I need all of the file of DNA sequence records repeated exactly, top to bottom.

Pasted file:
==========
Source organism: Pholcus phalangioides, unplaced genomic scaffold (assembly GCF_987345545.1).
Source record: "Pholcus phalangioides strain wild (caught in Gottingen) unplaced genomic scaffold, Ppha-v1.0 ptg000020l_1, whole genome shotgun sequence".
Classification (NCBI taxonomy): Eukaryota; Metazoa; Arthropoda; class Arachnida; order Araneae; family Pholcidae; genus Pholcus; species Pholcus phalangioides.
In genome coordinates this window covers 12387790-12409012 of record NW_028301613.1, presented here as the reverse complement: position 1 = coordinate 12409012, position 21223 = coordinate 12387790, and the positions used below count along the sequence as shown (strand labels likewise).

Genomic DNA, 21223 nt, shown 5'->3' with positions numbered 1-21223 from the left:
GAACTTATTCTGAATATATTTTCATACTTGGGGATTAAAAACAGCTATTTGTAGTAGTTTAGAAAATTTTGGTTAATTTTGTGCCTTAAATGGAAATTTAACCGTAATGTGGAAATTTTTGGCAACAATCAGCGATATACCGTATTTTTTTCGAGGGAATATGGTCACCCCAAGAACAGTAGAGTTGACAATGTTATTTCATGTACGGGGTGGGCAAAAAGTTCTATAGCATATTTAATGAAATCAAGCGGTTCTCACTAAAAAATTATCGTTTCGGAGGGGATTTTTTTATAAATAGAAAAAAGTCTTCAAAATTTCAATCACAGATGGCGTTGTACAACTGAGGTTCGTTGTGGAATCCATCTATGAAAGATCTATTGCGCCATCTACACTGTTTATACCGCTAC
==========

Source organism: Pholcus phalangioides, unplaced genomic scaffold (assembly GCF_987345545.1).
Source record: "Pholcus phalangioides strain wild (caught in Gottingen) unplaced genomic scaffold, Ppha-v1.0 ptg000020l_1, whole genome shotgun sequence".
Classification (NCBI taxonomy): Eukaryota; Metazoa; Arthropoda; class Arachnida; order Araneae; family Pholcidae; genus Pholcus; species Pholcus phalangioides.
In genome coordinates this window covers 12387790-12409012 of record NW_028301613.1, presented here as the reverse complement: position 1 = coordinate 12409012, position 21223 = coordinate 12387790, and the positions used below count along the sequence as shown (strand labels likewise).

Genomic DNA, 21223 nt, shown 5'->3' with positions numbered 1-21223 from the left:
GAACTTATTCTGAATATATTTTCATACTTGGGGATTAAAAACAGCTATTTGTAGTAGTTTAGAAAATTTTGGTTAATTTTGTGCCTTAAATGGAAATTTAACCGTAATGTGGAAATTTTTGGCAACAATCAGCGATATACCGTATTTTTTTCGAGGGAATATGGTCACCCCAAGAACAGTAGAGTTGACAATGTTATTTCATGTACGGGGTGGGCAAAAAGTTCTATAGCATATTTAATGAAATCAAGCGGTTCTCACTAAAAAATTATCGTTTCGGAGGGGATTTTTTTATAAATAGAAAAAAGTCTTCAAAATTTCAATCACAGATGGCGTTGTACAACTGAGGTTCGTTGTGGAATCCATCTATGAAAGATCTATTGCGCCATCTACACTGTTTATACCGCTAC